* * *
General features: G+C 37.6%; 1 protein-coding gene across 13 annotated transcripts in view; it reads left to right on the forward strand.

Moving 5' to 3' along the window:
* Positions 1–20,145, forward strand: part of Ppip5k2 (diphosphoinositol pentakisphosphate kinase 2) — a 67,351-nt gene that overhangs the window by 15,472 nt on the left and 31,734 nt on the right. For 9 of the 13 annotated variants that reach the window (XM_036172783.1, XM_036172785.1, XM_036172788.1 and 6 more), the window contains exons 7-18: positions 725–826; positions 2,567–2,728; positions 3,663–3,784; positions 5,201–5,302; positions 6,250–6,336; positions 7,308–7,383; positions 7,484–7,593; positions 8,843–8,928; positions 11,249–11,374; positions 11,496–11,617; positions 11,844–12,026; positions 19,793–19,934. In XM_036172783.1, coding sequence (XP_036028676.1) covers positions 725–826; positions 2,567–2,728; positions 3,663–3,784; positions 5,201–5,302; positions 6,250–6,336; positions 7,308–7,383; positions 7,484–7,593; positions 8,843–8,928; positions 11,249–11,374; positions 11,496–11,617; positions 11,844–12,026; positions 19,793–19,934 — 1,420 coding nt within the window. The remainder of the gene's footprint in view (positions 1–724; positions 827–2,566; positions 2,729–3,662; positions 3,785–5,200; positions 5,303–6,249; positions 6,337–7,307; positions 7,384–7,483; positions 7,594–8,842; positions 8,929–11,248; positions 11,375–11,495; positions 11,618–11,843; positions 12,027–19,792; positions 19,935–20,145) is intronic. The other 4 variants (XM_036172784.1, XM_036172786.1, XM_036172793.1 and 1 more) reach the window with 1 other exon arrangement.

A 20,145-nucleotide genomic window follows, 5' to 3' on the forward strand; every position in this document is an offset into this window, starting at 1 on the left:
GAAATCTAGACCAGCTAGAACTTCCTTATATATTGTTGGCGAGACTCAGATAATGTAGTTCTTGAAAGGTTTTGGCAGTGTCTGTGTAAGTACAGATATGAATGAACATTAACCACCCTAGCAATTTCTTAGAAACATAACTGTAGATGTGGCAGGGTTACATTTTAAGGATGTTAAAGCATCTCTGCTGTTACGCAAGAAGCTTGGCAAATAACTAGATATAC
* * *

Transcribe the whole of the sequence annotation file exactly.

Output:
General features: G+C 37.6%; 1 protein-coding gene across 13 annotated transcripts in view; it reads left to right on the forward strand.

Moving 5' to 3' along the window:
* Positions 1–20,145, forward strand: part of Ppip5k2 (diphosphoinositol pentakisphosphate kinase 2) — a 67,351-nt gene that overhangs the window by 15,472 nt on the left and 31,734 nt on the right. For 9 of the 13 annotated variants that reach the window (XM_036172783.1, XM_036172785.1, XM_036172788.1 and 6 more), the window contains exons 7-18: positions 725–826; positions 2,567–2,728; positions 3,663–3,784; positions 5,201–5,302; positions 6,250–6,336; positions 7,308–7,383; positions 7,484–7,593; positions 8,843–8,928; positions 11,249–11,374; positions 11,496–11,617; positions 11,844–12,026; positions 19,793–19,934. In XM_036172783.1, coding sequence (XP_036028676.1) covers positions 725–826; positions 2,567–2,728; positions 3,663–3,784; positions 5,201–5,302; positions 6,250–6,336; positions 7,308–7,383; positions 7,484–7,593; positions 8,843–8,928; positions 11,249–11,374; positions 11,496–11,617; positions 11,844–12,026; positions 19,793–19,934 — 1,420 coding nt within the window. The remainder of the gene's footprint in view (positions 1–724; positions 827–2,566; positions 2,729–3,662; positions 3,785–5,200; positions 5,303–6,249; positions 6,337–7,307; positions 7,384–7,483; positions 7,594–8,842; positions 8,929–11,248; positions 11,375–11,495; positions 11,618–11,843; positions 12,027–19,792; positions 19,935–20,145) is intronic. The other 4 variants (XM_036172784.1, XM_036172786.1, XM_036172793.1 and 1 more) reach the window with 1 other exon arrangement.

A 20,145-nucleotide genomic window follows, 5' to 3' on the forward strand; every position in this document is an offset into this window, starting at 1 on the left:
GAAATCTAGACCAGCTAGAACTTCCTTATATATTGTTGGCGAGACTCAGATAATGTAGTTCTTGAAAGGTTTTGGCAGTGTCTGTGTAAGTACAGATATGAATGAACATTAACCACCCTAGCAATTTCTTAGAAACATAACTGTAGATGTGGCAGGGTTACATTTTAAGGATGTTAAAGCATCTCTGCTGTTACGCAAGAAGCTTGGCAAATAACTAGATATAC